Many of those lanyards also have a number on them which indicate a force, a number of troops. At the end of the run, the future of the realm all boils down to these numbers. Duncan and I add them up, and brief a pair of reenactors. One of them represents each side of the fighting in 1483. One of them will lose, and those numbers decide which one.
It’s got a look to it, as the most important characters have the most lanyards. Those lanyards are different colours, so a player can get a general idea of the status of who they’re looking at.
Those lanyards sometimes grant you access and rights in one of the houses of power: parliament in the Palace of westminster, the royal council held in the Tower of london, or the convocation of bishops in Westminster abbey. In game, those locations are marked by simple banners. (With beautiful line art by Steph Pardoe.)
A game of decisions
“I’ve cut a sick deal with Brittany”Margaret Beaufort, Run 2, I think.
We chose our title carefully. “Game of Roses” tells everyone this is a competitive experience – this appealed to some students who might otherwise nowe have engages. Back in 2016, “Game of Thrones” was in full swing, so there was a connection there too.
We run the game three times each event. That gives students time to think, to see different strategies each time and to see the event through different eyes. The result is different pretty much every time. We’ve had Richard III crowned, Henry VII crowned, Edward V crowned, and even a Richard III born Richard of Shrewsbury. We’ve had rebellions crushed and rebellions succeed.
We are consistent. The experience has rules. Different strategies gave consistently different results. Results were not our opinion, didn’t depend on what might make the best story, but on the numbers.
We didn’t use costume. Our instinct was that costume would get in the way, and we knew it would be pricey. Our learning objectives didn’t depend on physical immersion.
We gave the students crew to back them up. Those crew members were not there to tell the students what do; but to explain how to do it. The trick was to inspire the players; to get them involved by responding enthusiastically to their ideas and getting them started.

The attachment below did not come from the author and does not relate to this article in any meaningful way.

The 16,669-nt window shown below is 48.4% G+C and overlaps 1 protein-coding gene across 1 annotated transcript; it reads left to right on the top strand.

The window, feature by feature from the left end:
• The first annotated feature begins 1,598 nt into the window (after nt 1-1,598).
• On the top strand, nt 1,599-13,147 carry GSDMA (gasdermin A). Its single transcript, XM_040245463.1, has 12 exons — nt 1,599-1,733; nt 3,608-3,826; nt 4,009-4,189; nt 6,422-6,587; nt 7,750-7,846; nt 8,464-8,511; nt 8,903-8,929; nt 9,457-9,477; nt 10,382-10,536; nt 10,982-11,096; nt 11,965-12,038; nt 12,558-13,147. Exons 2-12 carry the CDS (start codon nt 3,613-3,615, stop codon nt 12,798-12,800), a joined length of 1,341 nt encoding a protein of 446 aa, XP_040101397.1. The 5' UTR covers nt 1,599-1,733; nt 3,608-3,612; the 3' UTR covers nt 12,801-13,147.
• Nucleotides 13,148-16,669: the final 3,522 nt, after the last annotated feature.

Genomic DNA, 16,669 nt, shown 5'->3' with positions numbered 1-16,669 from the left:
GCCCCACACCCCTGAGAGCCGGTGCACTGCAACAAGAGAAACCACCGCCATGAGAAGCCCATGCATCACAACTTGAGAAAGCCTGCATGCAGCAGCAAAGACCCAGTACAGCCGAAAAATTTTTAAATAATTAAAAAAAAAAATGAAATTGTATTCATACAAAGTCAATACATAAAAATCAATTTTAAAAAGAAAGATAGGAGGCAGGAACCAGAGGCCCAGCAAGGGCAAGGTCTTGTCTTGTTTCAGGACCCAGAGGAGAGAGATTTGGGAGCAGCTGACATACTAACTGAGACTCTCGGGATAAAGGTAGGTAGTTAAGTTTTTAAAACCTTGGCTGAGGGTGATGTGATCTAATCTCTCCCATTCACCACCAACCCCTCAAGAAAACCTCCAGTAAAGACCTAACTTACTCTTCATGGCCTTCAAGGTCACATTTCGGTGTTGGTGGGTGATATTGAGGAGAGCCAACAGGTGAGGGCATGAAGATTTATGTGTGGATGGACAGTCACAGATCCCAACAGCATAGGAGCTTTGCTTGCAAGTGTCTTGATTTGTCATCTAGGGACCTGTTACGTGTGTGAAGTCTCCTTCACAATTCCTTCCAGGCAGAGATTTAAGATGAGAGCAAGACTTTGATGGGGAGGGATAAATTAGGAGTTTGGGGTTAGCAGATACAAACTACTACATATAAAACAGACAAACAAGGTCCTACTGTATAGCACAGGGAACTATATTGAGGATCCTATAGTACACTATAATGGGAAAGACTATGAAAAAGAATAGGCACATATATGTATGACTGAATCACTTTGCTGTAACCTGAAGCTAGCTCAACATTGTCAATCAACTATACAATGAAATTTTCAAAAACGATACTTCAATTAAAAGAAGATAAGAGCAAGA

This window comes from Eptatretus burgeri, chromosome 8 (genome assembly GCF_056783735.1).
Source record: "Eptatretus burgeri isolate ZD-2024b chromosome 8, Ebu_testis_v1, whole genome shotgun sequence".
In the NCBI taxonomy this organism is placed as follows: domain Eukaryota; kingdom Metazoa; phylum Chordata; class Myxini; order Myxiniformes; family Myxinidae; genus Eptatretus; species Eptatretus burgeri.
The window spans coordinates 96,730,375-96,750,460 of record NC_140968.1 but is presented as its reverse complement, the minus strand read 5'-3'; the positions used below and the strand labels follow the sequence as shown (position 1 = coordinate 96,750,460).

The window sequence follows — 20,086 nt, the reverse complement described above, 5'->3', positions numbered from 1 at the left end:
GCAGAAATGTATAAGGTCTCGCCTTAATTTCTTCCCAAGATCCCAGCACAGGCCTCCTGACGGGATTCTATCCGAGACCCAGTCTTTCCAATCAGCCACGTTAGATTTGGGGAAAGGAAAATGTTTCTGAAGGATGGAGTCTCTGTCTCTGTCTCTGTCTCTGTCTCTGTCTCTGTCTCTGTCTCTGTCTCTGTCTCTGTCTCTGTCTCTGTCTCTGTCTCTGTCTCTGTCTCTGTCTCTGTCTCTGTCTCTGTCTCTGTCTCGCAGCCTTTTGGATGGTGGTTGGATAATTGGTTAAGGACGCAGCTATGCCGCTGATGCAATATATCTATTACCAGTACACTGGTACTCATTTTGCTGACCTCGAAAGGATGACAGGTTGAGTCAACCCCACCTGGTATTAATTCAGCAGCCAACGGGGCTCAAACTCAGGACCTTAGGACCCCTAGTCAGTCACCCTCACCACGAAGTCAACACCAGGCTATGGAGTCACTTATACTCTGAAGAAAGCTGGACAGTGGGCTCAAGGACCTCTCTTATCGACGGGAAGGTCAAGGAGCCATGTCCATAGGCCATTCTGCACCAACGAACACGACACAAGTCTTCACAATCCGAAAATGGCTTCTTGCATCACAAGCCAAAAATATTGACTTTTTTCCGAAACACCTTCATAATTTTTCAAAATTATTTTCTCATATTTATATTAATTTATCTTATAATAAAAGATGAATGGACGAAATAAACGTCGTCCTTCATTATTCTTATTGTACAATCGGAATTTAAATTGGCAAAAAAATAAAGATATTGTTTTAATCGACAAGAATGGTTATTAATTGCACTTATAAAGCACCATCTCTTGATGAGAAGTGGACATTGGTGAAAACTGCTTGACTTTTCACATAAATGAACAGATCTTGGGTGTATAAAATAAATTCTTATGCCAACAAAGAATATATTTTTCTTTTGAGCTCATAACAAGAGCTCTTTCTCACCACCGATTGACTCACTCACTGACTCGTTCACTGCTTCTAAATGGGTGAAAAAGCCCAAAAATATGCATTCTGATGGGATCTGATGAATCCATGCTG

The team included a teacher well-known to the students. I’m pretty sure we benefited hugely by having someone well-known to the students as a core part of the team. They knew the experience was his project, not simply something bought in. Their respect for him inspired them to active participation, which in turn ensured the success of the experience.
We’re privileged to have Dr Barratt, an Education EDI Project Manager from Leicester University, on board to evaluate the experience. I’ll leave the last words for now to an education professional who has helped with workshops and roles in the last two runs.
So, home now after a very intensive two day event in Norwich. I have had the absolute pleasure to be part of the bonkers yet utterly brilliant machinations of Harry Harrold and Duncan Rowe and their immersive history experience Game of Roses. The sixth formers and Year 11s from Wymondham College were outstanding. I may have started the Reformation 50 years early this afternoon. I learned loads about the complexity of the political situation and maneuvering in 1483. And I got to commentate three very different Battle of Bosworths. Just extraordinary.Tim Eagling, Time Capsule Education, on Facebook in 2018
“Let’s get this war started.”One student to another, Game of Roses 2022.